September 11, 2019
MARY ABBOTT (1921–2019)
September 11, 2019


MARY ABBOTT (1921–2019)
September 11, 2019

American painter Mary Abbott, who used bold colors and gestural brushstrokes “to draw the imagination,” died on August 23 at ninety-eight years old. Abbott, whose influence permeated the circle of Abstract Expressionists she belonged to, created vivid oil paintings and watercolors often inspired by nature and her travels. “I like the process of painting. The intensity of living nature through myself—using the medium, paint, color, and line defining the poetry of living space; that is my aim, life and work,” Abbott once said.

Abbott was among the artists included in “Women of Abstract Expressionism,” the first museum exhibition ever dedicated exclusively to the pioneering women of the AbEx movement. Curated by Gwen Chanzit and presented at the Denver Museum of Art in 2016, the show also included the work of Jay DeFeo, Helen Frankenthaler, Sonia Gechtoff, Judith Godwin, Grace Hartigan, Elaine de Kooning, Lee Krasner, Joan Mitchell, Deborah Remington, and Ethel Schwabacher.

Born in New York City in 1921, Abbott, a descendent of US presidents John Adams and John Quincy Adams, knew she wanted to pursue art at a young age. When she was seventeen, she studied at the Arts Student League under the tutelage of George Grosz and went on to attend the Corcoran Museum School in Washington, DC, where she took classes with Eugene Weiss. In addition to painting, she also had a career as a model and has been featured on the covers of Vogue and Harper’s Bazaar.

In 1943, Abbott married Lewis R. Teague, a painter and soldier in the US Army. Abbott moved around with Teague as he was assigned to different posts until they split in 1946. That same year, the artist relocated to Greenwich Village in New York, where she found an apartment on Tenth Street, now synonymous with the community of artists who would carve out a postwar avant-garde. Not long after she befriended David Hare, who introduced her to the experimental school Subjects of the Artist—where she met and learned from Barnett Newman and Mark Rothko—and Willem de Kooning, who invited her to join “The Club,” a group that gathered weekly in the East Village to drink and discuss art. The only other female members of the clique were Perle Fine and Elaine de Kooning.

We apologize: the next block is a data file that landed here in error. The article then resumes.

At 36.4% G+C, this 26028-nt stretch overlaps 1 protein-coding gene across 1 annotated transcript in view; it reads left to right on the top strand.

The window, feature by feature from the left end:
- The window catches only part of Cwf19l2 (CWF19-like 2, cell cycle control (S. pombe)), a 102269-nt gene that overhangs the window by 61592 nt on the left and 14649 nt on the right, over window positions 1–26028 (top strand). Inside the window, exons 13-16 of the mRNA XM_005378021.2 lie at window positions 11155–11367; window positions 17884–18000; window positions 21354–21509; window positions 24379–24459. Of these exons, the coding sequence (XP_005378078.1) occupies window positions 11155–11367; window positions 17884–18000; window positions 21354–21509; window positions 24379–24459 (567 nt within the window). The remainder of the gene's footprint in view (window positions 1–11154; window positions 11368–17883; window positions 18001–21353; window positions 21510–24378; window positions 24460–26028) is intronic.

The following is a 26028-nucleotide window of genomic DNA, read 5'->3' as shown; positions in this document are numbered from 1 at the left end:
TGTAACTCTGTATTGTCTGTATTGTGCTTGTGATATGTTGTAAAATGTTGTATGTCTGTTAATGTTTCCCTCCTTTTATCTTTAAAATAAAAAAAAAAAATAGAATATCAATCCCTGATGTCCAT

Abbott would eventually marry the businessman Tom Clyde, with whom she travelled to the islands of the Caribbean, where the tropical foliage fueled her creative output. When the union ended in 1966, she became a visiting professor at the University of Minnesota in Minneapolis. Ten years later, she returned to New York, where she maintained homes in Manhattan and Southampton. Over the course of her career, Abbott exhibited her work at galleries such as Kootz, Tibor de Nagy, and Tanager, as well as at the Museum of Modern Art, among other museums, and was represented by the McCormick Gallery in Chicago.

Mary Abbott in her Saint Croix studio in the early 1950s. Courtesy of McCormick Gallery, Chicago.

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January 17, 2017
Globalocation: Celebrating 20 Years of Artnauts
J. Willard Marriott Library
The University of Utah, 01/17/2017

The University of Utah’s J. Willard Marriott Library will host the art exhibition Globalocation: Celebrating 20 Years of Artnauts, Jan. 20-March 3.

Artnauts, an art collective formed 20 years ago by George Rivera, professor of art and art history at the University of Colorado, Boulder, consists of 300 global artists who serve as goodwill ambassadors, acknowledging and supporting victims of oppression worldwide. Their creativity has generated over 230 exhibitions across five continents. Five faculty members from the U’s Department of Art and Art History are members of the collective, Sandy Brunvand, Beth Krensky, V. Kim Martinez, Brian Snapp and Xi Zhang.

Globalocation derives from “Globalocational Art” — a concept used by the Artnauts to refer to their exhibitions in international venues. It is the mission of the Artnauts to take art to places of contention, and this anniversary exhibition is a sample of places where they have been and themes they have addressed.

“The Artnauts could not exist without the commitment of the artists in the collective to a common vision of the transformative power of art,” said Rivera. “The Artnauts make their contribution with art that hopefully generates a dialogue with an international community on subjects that are sometimes difficult to raise.”

Krensky, associate department chair of the Art and Art History Department, had the opportunity to travel with Rivera in Chile as part of an Artnauts project, working with mothers who were searching for their children who had mysteriously disappeared during a time of political unrest.

“When I travelled to Chile in 1998, George and I spent an afternoon with the Mothers of the Disappeared, and the meeting changed my life,” said Krensky. “It was from that moment on that I placed a picture of them on my desk to look at every day. I was so moved by what they each had lost — a son, a brother, a father — and yet what remained for them was a deep, deep well of love. They were fierce warriors and stood up to the government to demand the whereabouts and information of the people who had disappeared, but they lived within profound love.”

The 20th anniversary exhibition at the Marriott Library is a retrospective of the traveling works the Artnauts have toured around the globe. The exhibition will be located on level three of the library. The opening reception is open to the public and will be held on Friday, Jan 20, 4-6 p.m. Rivera will speak at 4 p.m.

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